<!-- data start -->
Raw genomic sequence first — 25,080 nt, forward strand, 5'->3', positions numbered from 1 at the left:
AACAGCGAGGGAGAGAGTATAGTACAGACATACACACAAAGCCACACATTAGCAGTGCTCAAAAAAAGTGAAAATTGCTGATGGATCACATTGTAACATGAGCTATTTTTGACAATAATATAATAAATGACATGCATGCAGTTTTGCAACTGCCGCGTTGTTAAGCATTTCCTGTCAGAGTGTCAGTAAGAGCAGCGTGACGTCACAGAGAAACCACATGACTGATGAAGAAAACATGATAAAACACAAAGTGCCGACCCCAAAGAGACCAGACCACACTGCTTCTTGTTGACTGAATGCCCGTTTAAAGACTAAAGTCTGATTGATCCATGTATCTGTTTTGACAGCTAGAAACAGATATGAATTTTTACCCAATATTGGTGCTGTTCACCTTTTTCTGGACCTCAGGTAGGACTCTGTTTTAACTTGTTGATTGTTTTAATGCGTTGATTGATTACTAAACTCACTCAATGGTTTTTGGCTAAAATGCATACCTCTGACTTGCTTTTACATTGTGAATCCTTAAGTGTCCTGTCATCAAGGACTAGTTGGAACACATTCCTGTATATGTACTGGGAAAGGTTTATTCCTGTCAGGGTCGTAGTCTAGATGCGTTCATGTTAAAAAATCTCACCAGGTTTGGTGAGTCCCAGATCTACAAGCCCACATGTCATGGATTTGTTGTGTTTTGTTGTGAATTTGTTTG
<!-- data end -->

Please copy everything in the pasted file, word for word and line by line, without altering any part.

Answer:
Raw genomic sequence first — 25,080 nt, forward strand, 5'->3', positions numbered from 1 at the left:
AACAGCGAGGGAGAGAGTATAGTACAGACATACACACAAAGCCACACATTAGCAGTGCTCAAAAAAAGTGAAAATTGCTGATGGATCACATTGTAACATGAGCTATTTTTGACAATAATATAATAAATGACATGCATGCAGTTTTGCAACTGCCGCGTTGTTAAGCATTTCCTGTCAGAGTGTCAGTAAGAGCAGCGTGACGTCACAGAGAAACCACATGACTGATGAAGAAAACATGATAAAACACAAAGTGCCGACCCCAAAGAGACCAGACCACACTGCTTCTTGTTGACTGAATGCCCGTTTAAAGACTAAAGTCTGATTGATCCATGTATCTGTTTTGACAGCTAGAAACAGATATGAATTTTTACCCAATATTGGTGCTGTTCACCTTTTTCTGGACCTCAGGTAGGACTCTGTTTTAACTTGTTGATTGTTTTAATGCGTTGATTGATTACTAAACTCACTCAATGGTTTTTGGCTAAAATGCATACCTCTGACTTGCTTTTACATTGTGAATCCTTAAGTGTCCTGTCATCAAGGACTAGTTGGAACACATTCCTGTATATGTACTGGGAAAGGTTTATTCCTGTCAGGGTCGTAGTCTAGATGCGTTCATGTTAAAAAATCTCACCAGGTTTGGTGAGTCCCAGATCTACAAGCCCACATGTCATGGATTTGTTGTGTTTTGTTGTGAATTTGTTTG